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Mayor takes aim at city's tax rate

Mayor David Fischer points to a truly tangible incentive for yanking down St. Petersburg's property tax rate.

It's called the Bayside Bridge, and since it opened in 1993 the connector between 49th Street N and McMullen Booth Road has offered people an easier means of living in north Pinellas and commuting south to work. Couple that with St. Petersburg's notoriously high tax rate, and the mayor sees a recipe for stagnation.

"People look at us from the unincorporated areas and say, "It's just too expensive to live in St. Petersburg,' " Fischer said. "If we're not competing, they'll continue to live north of us."

So the mayor is on a mission to wring some small reductions out of the city's tax rate for the next two years. Hardly an out-on-a-limb stance for a politician. But Fischer believes he can do it with virtually no visible sacrifices for the vast majority of citizens.

He's talking cutting the tax rate slightly and continuing the city's push to improve neighborhoods.

Residents with homes valued at $75,000 should expect their city tax bills to drop about $12 under Fischer's budget proposal for 1996. At the same time, city government would add 18 police officers, continue to improve landscaping and add to the library system's collection.

This at a time when the city is preparing to contribute $12-million toward unanticipated improvements at the ThunderDome, when debt payments for various capital projects are on the verge of increasing, and when city staffers are talking about the possibility of having to add hundreds of thousands of dollars to supplement pension funds.

Fischer isn't worried. He already has laid out his relatively painless 1996 budget, and he contends that his work reorganizing city offices this year _ particularly disbanding the maintenance department and folding its operations into other offices _ will make for another possible tax rate decrease in 1997 without hurting services.

"You'd be surprised once you get the staff working together on it," Fischer said of the prospects for big savings. "I think next year we'll have a big reduction."

He recalled incredulously the period in the late 1980s when the city council "relentlessly" raised the tax rate nearly as high as 9 mills. That was during a period when the city was carrying major downtown projects such as the ThunderDome and Bayfront Center, but Fischer suggested the tax rate also was due to a bloated city government.

His target for 1997 is to bring the rate next year to 7.5 mills. Should he run for another term he would then work toward 7 mills, he said, but trying to push lower would threaten the city's quality of life.

As it is, some council members are balking at the biggest sacrifice proposed in Fischer's 1996 budget: the elimination of one of the fire department's four ladder trucks. They have questioned whether the plan would sacrifice speedy fire service to the downtown area. The move would save $500,000.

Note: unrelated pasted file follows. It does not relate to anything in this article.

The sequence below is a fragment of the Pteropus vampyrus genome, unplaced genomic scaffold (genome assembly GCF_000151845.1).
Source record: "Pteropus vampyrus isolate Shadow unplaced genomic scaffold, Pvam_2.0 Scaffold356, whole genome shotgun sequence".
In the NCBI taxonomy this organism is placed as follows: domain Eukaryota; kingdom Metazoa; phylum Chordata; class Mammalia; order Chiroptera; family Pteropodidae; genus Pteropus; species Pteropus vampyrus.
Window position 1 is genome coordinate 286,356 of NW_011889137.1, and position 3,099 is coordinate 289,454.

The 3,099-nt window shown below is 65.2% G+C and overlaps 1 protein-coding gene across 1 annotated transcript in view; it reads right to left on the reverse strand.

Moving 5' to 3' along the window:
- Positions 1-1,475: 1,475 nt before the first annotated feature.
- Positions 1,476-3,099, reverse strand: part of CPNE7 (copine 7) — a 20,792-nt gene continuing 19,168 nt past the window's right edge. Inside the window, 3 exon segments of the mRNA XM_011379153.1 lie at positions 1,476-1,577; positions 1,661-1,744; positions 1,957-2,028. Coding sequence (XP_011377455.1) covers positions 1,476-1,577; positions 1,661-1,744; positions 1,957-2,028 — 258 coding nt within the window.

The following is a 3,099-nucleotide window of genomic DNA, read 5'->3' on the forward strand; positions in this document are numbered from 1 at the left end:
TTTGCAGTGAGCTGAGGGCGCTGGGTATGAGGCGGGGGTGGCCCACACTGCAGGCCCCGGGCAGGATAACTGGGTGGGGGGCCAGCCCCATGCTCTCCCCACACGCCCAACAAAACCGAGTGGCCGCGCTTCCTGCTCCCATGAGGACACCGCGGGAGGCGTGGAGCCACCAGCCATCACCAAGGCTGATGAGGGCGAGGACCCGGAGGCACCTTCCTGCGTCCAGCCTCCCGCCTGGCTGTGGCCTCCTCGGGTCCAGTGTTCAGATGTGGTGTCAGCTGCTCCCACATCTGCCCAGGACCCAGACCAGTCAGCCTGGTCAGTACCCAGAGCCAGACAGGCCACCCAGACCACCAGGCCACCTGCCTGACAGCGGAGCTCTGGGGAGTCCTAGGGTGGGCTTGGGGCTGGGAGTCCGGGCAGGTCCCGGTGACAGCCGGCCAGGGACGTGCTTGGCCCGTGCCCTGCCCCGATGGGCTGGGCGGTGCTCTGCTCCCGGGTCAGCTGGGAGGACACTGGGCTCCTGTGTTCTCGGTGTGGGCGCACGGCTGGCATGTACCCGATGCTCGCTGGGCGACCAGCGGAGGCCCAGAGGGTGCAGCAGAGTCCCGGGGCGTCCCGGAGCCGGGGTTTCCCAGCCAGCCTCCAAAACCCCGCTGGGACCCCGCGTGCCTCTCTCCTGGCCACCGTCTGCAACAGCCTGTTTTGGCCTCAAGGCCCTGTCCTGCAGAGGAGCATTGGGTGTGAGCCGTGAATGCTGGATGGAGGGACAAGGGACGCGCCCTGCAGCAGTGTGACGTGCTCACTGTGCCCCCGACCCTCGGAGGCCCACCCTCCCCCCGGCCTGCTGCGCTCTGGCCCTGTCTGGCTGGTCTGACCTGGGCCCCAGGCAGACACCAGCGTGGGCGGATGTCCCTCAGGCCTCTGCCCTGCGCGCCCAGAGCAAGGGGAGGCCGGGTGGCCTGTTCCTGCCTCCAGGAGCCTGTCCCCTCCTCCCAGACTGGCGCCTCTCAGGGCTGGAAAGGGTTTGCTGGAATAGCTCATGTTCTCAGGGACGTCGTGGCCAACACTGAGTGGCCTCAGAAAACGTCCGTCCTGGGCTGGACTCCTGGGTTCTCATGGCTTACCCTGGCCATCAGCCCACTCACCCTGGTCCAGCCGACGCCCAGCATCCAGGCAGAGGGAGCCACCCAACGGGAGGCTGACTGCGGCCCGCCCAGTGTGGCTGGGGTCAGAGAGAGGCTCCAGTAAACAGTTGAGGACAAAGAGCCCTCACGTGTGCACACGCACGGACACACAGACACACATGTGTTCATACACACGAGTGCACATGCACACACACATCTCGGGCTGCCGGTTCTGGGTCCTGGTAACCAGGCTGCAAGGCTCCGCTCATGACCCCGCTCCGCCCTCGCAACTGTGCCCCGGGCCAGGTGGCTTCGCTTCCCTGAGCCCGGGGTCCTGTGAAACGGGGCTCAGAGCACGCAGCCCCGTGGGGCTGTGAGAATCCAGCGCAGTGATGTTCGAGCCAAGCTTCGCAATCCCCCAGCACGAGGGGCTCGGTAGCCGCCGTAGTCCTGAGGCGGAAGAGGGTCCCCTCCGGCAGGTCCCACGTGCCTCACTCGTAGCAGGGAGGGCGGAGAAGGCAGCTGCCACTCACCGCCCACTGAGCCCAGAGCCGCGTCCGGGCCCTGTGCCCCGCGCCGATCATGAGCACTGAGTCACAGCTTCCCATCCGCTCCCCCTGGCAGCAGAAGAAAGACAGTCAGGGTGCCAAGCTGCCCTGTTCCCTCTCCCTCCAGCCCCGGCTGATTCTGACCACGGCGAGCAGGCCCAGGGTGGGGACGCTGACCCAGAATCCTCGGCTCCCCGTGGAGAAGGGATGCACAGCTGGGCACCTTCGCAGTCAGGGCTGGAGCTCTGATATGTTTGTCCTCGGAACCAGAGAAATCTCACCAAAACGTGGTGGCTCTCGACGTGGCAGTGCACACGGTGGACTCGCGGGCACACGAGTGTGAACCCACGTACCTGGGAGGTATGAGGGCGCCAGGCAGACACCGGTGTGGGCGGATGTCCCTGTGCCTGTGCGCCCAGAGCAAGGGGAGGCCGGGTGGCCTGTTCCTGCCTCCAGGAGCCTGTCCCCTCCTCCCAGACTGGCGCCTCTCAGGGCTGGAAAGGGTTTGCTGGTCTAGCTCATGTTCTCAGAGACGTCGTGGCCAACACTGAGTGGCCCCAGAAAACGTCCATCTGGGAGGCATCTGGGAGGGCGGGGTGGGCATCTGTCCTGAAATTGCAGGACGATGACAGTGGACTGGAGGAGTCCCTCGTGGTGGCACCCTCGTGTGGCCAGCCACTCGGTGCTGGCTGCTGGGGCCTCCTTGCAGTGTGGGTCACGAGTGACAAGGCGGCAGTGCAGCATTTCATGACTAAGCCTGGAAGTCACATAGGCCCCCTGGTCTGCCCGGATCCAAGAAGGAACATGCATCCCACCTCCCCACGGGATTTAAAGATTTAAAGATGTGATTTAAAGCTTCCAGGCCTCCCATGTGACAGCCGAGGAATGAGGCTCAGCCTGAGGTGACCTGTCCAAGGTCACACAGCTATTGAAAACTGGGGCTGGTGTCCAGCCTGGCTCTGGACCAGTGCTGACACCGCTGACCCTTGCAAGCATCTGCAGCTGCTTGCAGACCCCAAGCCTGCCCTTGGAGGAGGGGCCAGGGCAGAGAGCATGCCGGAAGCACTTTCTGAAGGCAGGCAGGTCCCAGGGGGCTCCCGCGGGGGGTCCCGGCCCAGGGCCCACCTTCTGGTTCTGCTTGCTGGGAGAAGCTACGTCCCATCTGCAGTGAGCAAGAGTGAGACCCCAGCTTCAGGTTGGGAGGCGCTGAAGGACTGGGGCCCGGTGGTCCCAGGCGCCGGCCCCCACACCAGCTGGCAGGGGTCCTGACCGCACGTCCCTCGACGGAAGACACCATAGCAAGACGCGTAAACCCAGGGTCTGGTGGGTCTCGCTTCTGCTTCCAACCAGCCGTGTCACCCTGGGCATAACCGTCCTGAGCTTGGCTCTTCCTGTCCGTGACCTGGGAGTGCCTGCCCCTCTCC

"It's nice to lower the tax rate if you're covering all your bases and maintaining your services. If you don't do that, it's absurd," said Councilman Edward L. Cole Jr., who is not sure the ladder truck should be cut.

Council members have reviewed Fischer's budget proposal, but have not committed to anything. On Thursday the board will decide to commit tentatively to Fischer's tax rate reduction. Cole and Councilwoman Bea Griswold suggested the board might want to hold off on locking themselves into a reduction until further review and public hearings.

The ladder truck proposal is the single most controversial cut, but the budget contains plenty of other elements likely to antagonize particular interest groups. Fischer, for instance, wants to raise more than $150,000 by raising fees in areas including marina rental rates to Pier parking (from the current $2 to $2.50). He also would initiate fees for building plan reviews and seek reimbursement for utility expenses from social service agencies at the Sunshine Center and Davis Center.

"We've been raising these fees, and I don't think most people understand that," said City Councilman Larry Williams, who promised to focus on the 1997 budget during his second year on the council.

"I'm going to take a lot of time and effort to squeeze," he said, without offering specific suggestions. "I would just put all the department heads in a room and say, "Okay, cut 10 percent,' and watch them squirm."

But at this stage no one has any suggestions for significant cuts that won't affect services.

"We're running out of all the easy ones," said Tish Elston, the city's budget director.

Meanwhile, the city is expecting annual debt payments for various capital projects to increase after 1997. City officials had planned on covering some debt payments for downtown projects out of revenue generated from increased property values downtown. Downtown values have continued falling, however.

Barring a plunge in values or major unexpected expenses, though, Fiscal Services Administrator John Habgood said he doubted debt payments would impact property taxes. If need be the city could dip into a $5-million "debt stabilization fund," Habgood said, or into parking revenue to handle those payments.

Fischer also expects to float bonds to cover the city's additional $12-million cost for Dome improvements, but that money won't be raised before the 1997 budget. He expects to structure the payments so that the expenses kick in after the city starts receiving revenue from ticket sales and after the city has completed its obligation to pay an annual $1.4-million management fee on the Dome.

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